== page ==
Integrity and simplicity

In the past Quakers, like other non-conformists, were excluded from universities and other public institutions. Instead they turned to business and, because Quakers were known for their honesty and integrity, their businesses were often successful. Many well-known companies in Britain were originally Quaker – Barclay’s and Lloyd’s banks, Cadbury’s, Rowntree’s and Fry’s the chocolate makers, to name a few (but a well-known brand of porridge oats was not made by a Quaker firm). Quakers like George Cadbury and Joseph Rowntree used their wealth to set up charitable trusts and housing schemes.

Nowadays most of these firms have passed out of Quaker ownership but amongst modern Quakers the testimony on honesty and integrity is no less important. The Advices and Queries asks each one of us:

“Are you honest and truthful in all you say and do? Do you maintain strict integrity in business transactions and in your dealings with individuals and organisations? Do you use money and information entrusted to you with discretion and responsibility?”

If you believe that all people are the children of God, then Quakers would say that you cannot take advantage of others through any form of dishonesty, whether in buying or selling goods, in business or privately, or as employees by failing to give an honest return in labour for wages. When we receive goods or services we believe that bills should be paid promptly. “The true function of business is not to rob the community, but to serve it.” Similarly, we do not try to evade the payment of taxes.

How we earn money is very important. When choosing employment, Quakers try to choose work that has positive benefits for the community. We would, for example, refuse employment in firms that manufacture weapons or other harmful products, even if this meant taking a lower paid job. When investing money, we try to follow guidelines for ethical investment – we would not wish to invest money in firms which deal in armaments or support repressive regimes. Nor would we consider that money “made” by playing the stock market was truly earned. Because we believe we should not profit from other people’s loss, we do not gamble in any way so you will not find Quakers betting on horses, buying National Lottery tickets or organising raffles (preferring in the last two cases to give money directly to charity). In the Advices and Queries we read:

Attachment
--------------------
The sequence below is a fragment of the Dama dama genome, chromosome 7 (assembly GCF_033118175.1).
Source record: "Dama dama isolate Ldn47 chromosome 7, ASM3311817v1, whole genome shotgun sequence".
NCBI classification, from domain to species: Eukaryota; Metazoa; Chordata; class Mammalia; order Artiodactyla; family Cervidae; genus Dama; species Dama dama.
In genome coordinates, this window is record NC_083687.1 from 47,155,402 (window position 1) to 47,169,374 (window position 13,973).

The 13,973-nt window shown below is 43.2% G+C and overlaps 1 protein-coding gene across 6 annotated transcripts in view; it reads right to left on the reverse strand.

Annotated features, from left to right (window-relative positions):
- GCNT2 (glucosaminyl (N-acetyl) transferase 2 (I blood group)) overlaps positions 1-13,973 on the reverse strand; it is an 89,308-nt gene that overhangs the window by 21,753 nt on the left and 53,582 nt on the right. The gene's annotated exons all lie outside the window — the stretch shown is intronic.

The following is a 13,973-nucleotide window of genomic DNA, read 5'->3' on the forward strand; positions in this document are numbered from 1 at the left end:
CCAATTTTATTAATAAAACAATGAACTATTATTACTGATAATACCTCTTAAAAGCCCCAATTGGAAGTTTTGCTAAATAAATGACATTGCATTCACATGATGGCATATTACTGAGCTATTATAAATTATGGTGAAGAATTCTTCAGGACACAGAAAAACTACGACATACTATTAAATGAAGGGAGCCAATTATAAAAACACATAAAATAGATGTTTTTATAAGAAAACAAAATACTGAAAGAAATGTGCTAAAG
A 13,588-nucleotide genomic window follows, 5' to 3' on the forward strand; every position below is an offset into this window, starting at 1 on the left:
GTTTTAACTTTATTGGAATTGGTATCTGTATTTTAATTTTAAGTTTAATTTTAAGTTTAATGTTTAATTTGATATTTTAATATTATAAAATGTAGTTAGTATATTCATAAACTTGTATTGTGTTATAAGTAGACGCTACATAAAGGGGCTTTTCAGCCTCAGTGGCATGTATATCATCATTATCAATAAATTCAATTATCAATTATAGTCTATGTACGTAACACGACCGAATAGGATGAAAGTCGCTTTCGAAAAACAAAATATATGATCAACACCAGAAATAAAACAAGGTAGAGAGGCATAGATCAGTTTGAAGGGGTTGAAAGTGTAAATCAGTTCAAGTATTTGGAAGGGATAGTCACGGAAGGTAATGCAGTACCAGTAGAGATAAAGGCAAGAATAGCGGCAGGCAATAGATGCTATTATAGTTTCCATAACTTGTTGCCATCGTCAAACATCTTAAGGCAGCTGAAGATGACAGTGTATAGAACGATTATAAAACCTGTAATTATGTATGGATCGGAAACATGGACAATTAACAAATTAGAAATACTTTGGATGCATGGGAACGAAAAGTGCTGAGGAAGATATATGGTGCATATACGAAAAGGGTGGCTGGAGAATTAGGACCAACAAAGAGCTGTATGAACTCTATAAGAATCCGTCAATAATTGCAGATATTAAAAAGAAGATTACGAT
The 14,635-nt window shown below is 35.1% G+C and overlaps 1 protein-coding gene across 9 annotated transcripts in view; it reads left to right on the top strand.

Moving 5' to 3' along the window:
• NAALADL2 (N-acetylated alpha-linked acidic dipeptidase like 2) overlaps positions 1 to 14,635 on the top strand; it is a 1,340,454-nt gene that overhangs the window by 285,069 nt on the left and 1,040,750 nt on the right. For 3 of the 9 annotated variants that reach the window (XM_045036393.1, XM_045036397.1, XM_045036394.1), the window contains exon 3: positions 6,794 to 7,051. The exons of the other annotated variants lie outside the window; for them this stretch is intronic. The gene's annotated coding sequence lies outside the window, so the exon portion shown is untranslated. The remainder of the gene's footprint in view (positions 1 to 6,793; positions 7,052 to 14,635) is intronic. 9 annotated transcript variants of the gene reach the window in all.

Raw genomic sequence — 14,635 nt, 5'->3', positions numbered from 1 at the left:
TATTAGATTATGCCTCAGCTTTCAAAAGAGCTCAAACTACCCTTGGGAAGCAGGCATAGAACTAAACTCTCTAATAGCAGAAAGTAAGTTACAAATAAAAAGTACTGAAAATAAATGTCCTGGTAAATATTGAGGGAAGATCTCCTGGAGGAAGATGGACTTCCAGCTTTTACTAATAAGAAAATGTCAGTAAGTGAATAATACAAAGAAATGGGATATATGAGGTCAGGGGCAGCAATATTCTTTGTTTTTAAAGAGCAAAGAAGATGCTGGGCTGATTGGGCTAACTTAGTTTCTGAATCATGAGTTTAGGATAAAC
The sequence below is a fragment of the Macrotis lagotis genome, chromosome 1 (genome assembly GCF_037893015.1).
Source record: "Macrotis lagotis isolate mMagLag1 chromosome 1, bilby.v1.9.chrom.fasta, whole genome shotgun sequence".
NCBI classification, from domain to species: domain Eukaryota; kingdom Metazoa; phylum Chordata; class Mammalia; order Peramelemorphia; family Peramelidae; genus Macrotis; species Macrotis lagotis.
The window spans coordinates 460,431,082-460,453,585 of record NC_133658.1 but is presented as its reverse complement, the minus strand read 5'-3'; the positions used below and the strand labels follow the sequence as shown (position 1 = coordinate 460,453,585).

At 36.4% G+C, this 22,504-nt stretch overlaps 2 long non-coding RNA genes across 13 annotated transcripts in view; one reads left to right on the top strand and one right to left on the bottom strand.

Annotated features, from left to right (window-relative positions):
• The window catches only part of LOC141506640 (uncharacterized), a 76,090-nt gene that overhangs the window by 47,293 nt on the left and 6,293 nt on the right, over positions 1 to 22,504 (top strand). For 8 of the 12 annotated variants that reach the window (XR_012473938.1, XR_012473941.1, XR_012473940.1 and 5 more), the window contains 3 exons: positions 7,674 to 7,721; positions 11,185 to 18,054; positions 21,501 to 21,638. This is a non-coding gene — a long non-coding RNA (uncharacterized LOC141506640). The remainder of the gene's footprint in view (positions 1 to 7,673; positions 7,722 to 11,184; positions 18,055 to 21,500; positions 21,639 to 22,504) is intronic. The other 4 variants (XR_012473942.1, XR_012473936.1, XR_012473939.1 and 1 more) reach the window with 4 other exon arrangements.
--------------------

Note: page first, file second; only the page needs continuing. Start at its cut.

“Resist the desire to acquire possessions and income through unethical investment, speculation or games of chance.”

Quakers in earlier times were noted for the simplicity of their lifestyles, most visibly in the plain clothes that they chose to wear. Today we do not wear Quaker grey but try to live out our testimony on simplicity by not allowing ourselves to be taken over by the values of consumer society. We try to ‘live simply that others may simply live’. This should allow us to give more to needy causes. We would find it hard to spend money on designer clothes or expensive meals when we know that people are starving somewhere in the world. The Advices and Queries ask us to:

“Try to live simply. A simple lifestyle freely chosen is a source of great strength. Do not be persuaded into buying what you do not need or cannot afford. Do you keep yourself informed about the effect your style of living is having on the global economy and environment?”

We are encouraged to give money for the work of our Society (for example for peace and service projects). When it comes to personal giving, Quakers individually support a variety of concerns. In addition to Quaker projects in Third World countries, Oxfam is a charity that many Quakers give to (Quakers were involved in its founding). Another issue that concerns Quakers greatly at the present time is homelessness. Practical help is very much a part of our faith and so we get involved in social issues and in giving money and time to charities.

John Woolman summed up why we feel it is important to use our wealth and possessions to help others:

“Our gracious Creator cares and provides for all his creatures. His tender mercies are over all his works and so far as true love influences our minds, so far we become interested in his workmanship and feel a desire to make use of every opportunity to lessen the distresses of the afflicted and to increase the happiness of the creation. Here we have the prospect of one common interest from which our own is inseparable, that to turn all we possess into the channel of universal love becomes the business of our lives.”